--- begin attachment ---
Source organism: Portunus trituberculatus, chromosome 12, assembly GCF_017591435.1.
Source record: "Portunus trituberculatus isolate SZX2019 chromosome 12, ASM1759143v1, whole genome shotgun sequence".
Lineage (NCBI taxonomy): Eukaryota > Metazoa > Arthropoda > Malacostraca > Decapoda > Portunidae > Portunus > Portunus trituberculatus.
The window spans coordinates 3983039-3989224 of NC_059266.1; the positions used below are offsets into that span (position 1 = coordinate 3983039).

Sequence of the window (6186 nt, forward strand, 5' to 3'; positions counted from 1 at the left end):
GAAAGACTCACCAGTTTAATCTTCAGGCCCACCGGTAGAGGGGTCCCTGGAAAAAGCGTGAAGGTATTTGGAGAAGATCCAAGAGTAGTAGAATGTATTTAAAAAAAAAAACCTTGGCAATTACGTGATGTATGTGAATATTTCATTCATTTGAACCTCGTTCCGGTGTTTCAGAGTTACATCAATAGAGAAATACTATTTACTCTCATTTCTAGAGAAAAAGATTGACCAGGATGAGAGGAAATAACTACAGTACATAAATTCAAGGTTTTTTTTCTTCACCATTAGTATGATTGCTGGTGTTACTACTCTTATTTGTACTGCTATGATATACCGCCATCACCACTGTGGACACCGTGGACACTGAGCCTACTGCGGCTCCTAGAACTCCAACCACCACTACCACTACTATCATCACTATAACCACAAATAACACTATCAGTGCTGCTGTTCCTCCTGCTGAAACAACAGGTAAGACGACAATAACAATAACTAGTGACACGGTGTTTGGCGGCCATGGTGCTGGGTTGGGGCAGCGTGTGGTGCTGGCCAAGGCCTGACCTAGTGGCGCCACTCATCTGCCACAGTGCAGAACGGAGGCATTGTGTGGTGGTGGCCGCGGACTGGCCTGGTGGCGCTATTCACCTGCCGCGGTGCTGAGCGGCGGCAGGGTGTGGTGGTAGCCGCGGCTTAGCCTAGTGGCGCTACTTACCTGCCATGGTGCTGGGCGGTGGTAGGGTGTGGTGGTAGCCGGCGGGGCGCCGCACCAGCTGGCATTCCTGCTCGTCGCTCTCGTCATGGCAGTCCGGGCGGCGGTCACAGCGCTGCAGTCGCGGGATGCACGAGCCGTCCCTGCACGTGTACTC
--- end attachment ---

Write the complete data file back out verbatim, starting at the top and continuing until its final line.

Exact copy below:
Source organism: Portunus trituberculatus, chromosome 12, assembly GCF_017591435.1.
Source record: "Portunus trituberculatus isolate SZX2019 chromosome 12, ASM1759143v1, whole genome shotgun sequence".
Lineage (NCBI taxonomy): Eukaryota > Metazoa > Arthropoda > Malacostraca > Decapoda > Portunidae > Portunus > Portunus trituberculatus.
The window spans coordinates 3983039-3989224 of NC_059266.1; the positions used below are offsets into that span (position 1 = coordinate 3983039).

Sequence of the window (6186 nt, forward strand, 5' to 3'; positions counted from 1 at the left end):
GAAAGACTCACCAGTTTAATCTTCAGGCCCACCGGTAGAGGGGTCCCTGGAAAAAGCGTGAAGGTATTTGGAGAAGATCCAAGAGTAGTAGAATGTATTTAAAAAAAAAAACCTTGGCAATTACGTGATGTATGTGAATATTTCATTCATTTGAACCTCGTTCCGGTGTTTCAGAGTTACATCAATAGAGAAATACTATTTACTCTCATTTCTAGAGAAAAAGATTGACCAGGATGAGAGGAAATAACTACAGTACATAAATTCAAGGTTTTTTTTCTTCACCATTAGTATGATTGCTGGTGTTACTACTCTTATTTGTACTGCTATGATATACCGCCATCACCACTGTGGACACCGTGGACACTGAGCCTACTGCGGCTCCTAGAACTCCAACCACCACTACCACTACTATCATCACTATAACCACAAATAACACTATCAGTGCTGCTGTTCCTCCTGCTGAAACAACAGGTAAGACGACAATAACAATAACTAGTGACACGGTGTTTGGCGGCCATGGTGCTGGGTTGGGGCAGCGTGTGGTGCTGGCCAAGGCCTGACCTAGTGGCGCCACTCATCTGCCACAGTGCAGAACGGAGGCATTGTGTGGTGGTGGCCGCGGACTGGCCTGGTGGCGCTATTCACCTGCCGCGGTGCTGAGCGGCGGCAGGGTGTGGTGGTAGCCGCGGCTTAGCCTAGTGGCGCTACTTACCTGCCATGGTGCTGGGCGGTGGTAGGGTGTGGTGGTAGCCGGCGGGGCGCCGCACCAGCTGGCATTCCTGCTCGTCGCTCTCGTCATGGCAGTCCGGGCGGCGGTCACAGCGCTGCAGTCGCGGGATGCACGAGCCGTCCCTGCACGTGTACTC